How Many Calories Do You Burn When Cycling?

February 28, 2020 0 By Ewald Bahringer

– How many calories do we really burn when we’re out riding our bikes? Well we know it’s a great
way of losing weight, so the short answer is,
probably quite a lot. But how do we really calculate it? How do we know how many
carbs we need to consume while out riding, so we
don’t run out of energy, and hit the wall? – Yeah. Put simply, a
calorie is a unit of energy. So the more calories in the piece of food, the more energy that it contains. And to put simply again, we can work out exactly how much energy it takes to ride at a certain pace. (funky music) – Pedalling a bike requires power. Which is measured in watts. You can roughly assume that
producing one watt of power for an hour will burn four calories. It doesn’t sound like much, but so, if you get 10 miles
per hour on a flat road, requires about 40 watts. 15 mph about 100. And 20 mph on a flat
road, about 210 watts. So riding 10 miles in an hour requires 140 calories. 15 mph 350 calories, and 20 mph about 700. Knowing exactly how many
calories you’re burning is going to require some
fairly specific technology. Which normally means a power meter, such as the one that Matt and
I are using on today’s ride. However, they are quite
a significant investment, so an alternative is to use a flat road to give you a rough
idea of calories burned. However, as soon as you start
going uphill or downhill, or you have a big tail wind or head wind, that’s going to vary quite considerably. Instead then, you could get a rough idea from your heart rate. – Yeah, that’s a really
long established method that takes into account
your age, your weight, and how long you’ve actually
been exercising for. Throw into the mixture average heart rate, and you can get a really good idea of how many calories you’ve burned. – So, to give you an example, I am 36 years old, I weigh 70 kilogrammes, and to average around 20
miles per hour or 210 watts on a pan flat road, it only requires an average heart rate for me personally of about 140 beats per minute. Crunching those numbers
in the calorie calculator, and it comes out at 770 calories per hour. – So it’s pretty clear then, there’s some inaccuracy here. In fact, there’s quite a lot of inaccuracy across the board with
all of these methods. But, in particular, heart rate. Take for example, comparing
one person to the next. Some people have a really low heart rate, compared somebody else, but that would have no bearing
on their fitness whatsoever. And then you’ve got to look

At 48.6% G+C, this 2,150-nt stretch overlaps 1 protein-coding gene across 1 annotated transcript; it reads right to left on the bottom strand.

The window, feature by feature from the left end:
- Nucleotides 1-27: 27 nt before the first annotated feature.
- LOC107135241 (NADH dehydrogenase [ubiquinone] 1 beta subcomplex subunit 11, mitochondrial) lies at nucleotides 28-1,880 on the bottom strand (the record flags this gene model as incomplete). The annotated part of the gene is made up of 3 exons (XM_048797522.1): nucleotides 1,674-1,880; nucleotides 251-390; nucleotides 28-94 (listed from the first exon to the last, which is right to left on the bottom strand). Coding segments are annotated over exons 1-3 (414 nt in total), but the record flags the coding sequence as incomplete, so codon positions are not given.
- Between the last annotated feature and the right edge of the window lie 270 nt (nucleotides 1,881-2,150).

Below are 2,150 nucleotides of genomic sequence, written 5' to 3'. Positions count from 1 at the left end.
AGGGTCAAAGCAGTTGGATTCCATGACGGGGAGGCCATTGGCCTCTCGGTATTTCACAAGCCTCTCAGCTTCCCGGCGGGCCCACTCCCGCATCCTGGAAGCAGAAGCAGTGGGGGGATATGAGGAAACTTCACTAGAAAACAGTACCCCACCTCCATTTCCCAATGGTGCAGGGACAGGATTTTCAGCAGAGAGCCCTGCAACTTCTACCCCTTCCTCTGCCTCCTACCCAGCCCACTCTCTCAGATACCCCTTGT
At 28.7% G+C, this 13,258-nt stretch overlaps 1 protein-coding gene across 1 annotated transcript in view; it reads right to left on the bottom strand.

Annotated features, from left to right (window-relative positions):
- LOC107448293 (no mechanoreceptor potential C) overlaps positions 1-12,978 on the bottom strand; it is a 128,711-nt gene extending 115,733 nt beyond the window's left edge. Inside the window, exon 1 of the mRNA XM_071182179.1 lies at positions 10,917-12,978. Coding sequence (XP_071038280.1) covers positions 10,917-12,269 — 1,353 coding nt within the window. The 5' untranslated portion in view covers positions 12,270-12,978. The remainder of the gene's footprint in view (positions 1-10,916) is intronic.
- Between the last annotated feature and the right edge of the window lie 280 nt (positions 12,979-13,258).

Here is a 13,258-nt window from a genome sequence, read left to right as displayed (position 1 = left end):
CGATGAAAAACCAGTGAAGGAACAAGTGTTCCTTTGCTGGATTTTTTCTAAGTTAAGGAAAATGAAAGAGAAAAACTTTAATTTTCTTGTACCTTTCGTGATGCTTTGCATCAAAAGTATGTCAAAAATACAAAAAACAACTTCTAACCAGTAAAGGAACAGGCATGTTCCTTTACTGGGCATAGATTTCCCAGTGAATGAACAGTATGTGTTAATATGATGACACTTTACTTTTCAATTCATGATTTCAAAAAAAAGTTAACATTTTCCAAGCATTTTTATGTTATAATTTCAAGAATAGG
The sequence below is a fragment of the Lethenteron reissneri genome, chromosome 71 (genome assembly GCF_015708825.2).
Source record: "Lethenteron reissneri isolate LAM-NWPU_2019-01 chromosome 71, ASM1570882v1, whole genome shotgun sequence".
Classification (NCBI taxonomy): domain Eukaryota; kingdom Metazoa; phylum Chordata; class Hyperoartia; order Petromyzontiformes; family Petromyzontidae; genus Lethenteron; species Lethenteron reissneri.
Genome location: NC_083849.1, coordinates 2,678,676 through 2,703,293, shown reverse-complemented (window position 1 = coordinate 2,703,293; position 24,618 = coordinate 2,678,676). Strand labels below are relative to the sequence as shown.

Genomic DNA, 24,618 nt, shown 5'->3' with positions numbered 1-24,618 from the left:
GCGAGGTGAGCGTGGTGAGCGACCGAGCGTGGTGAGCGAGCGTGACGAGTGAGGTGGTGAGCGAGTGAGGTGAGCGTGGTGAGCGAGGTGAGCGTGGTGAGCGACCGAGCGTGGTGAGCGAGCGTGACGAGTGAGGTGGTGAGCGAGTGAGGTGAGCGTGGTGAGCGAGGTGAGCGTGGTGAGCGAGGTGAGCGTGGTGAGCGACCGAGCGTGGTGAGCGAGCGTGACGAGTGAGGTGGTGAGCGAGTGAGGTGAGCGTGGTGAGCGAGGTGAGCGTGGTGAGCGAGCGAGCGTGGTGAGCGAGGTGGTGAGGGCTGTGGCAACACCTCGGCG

at your own heart rate. It could be changed alone depending on your level of fatigue, or even, the temperature of your body. But what about power? Surely that is actually
measuring an output. Well yes, it is, but in order to calculate calories from power, there is an assumption about
the efficiency of your body. Meaning, how many calories are wasted when producing that power. And the reason that
it’s only an assumption, is because people’s efficiency varies, by up to 30 percent. – To put that into context,
that’s the difference between needing 850 calories to cycle at 200 watts for an hour, or just 600 calories. That’s the difference
in needing three extra of these energy gels, every hour. Now there’s one last element
to complicate things. You don’t stop burning calories when you climb off your bike. You burn calories just
to stay alive of course, but certain types of exercise raise your metabolic rate, effectively making your
body burn more calories, even when you’re resting in bed. That’s because high-intensity exercise causes muscle damage, and
that takes energy to repair. – So, whilst you might burn 700 calories by riding 20 miles in one hour, you might find that this effort
makes you burn more calories for the subsequent 24 hours as well. And if this is really what you want, high intensity intervals
are what you need. If you ever want to measure exactly the amount of calories that
you burn while cycling, you’re gonna need to know the quantity and the types of gases
that you breathe out, and the relationship between
oxygen and carbon dioxide. And as you can imagine, that would take some pretty specialist type of equipment, most likely taken place in a lab. And let’s face it. Do you really need to be that accurate? – Probably not, but knowing roughly how many calories you’re
expending whilst you’re out riding is going to allow you to know
how much you need to eat, or how much energy drink
you need to consume, in order not to run out of energy whilst you’re out on your ride. And actually any ride over 90 minutes is going to require some kind
of carbohydrate consumption, even if your main aim is to lose weight. And if that’s the case,
it’s restricting calories off the bike, that’s going
to be more beneficial. – So you should go and have some cake? – Yeah. Anyway. – If you haven’t already subscribed to Global Cycling Network, please do so, then you won’t miss anymore of our videos And you can do that by
clicking on the globe. – Yeah, and if you would like to do some high-intensity indoors,
on your indoor trainer, we’ve got the perfect video
for you just down there. On the other hand, if you’d like to know where is the best place to consume food whilst you’re out on the bike, you can find that just down there. – And tip, it’s probably a cafe. – No, actually on the bike. – Oh. – Alright.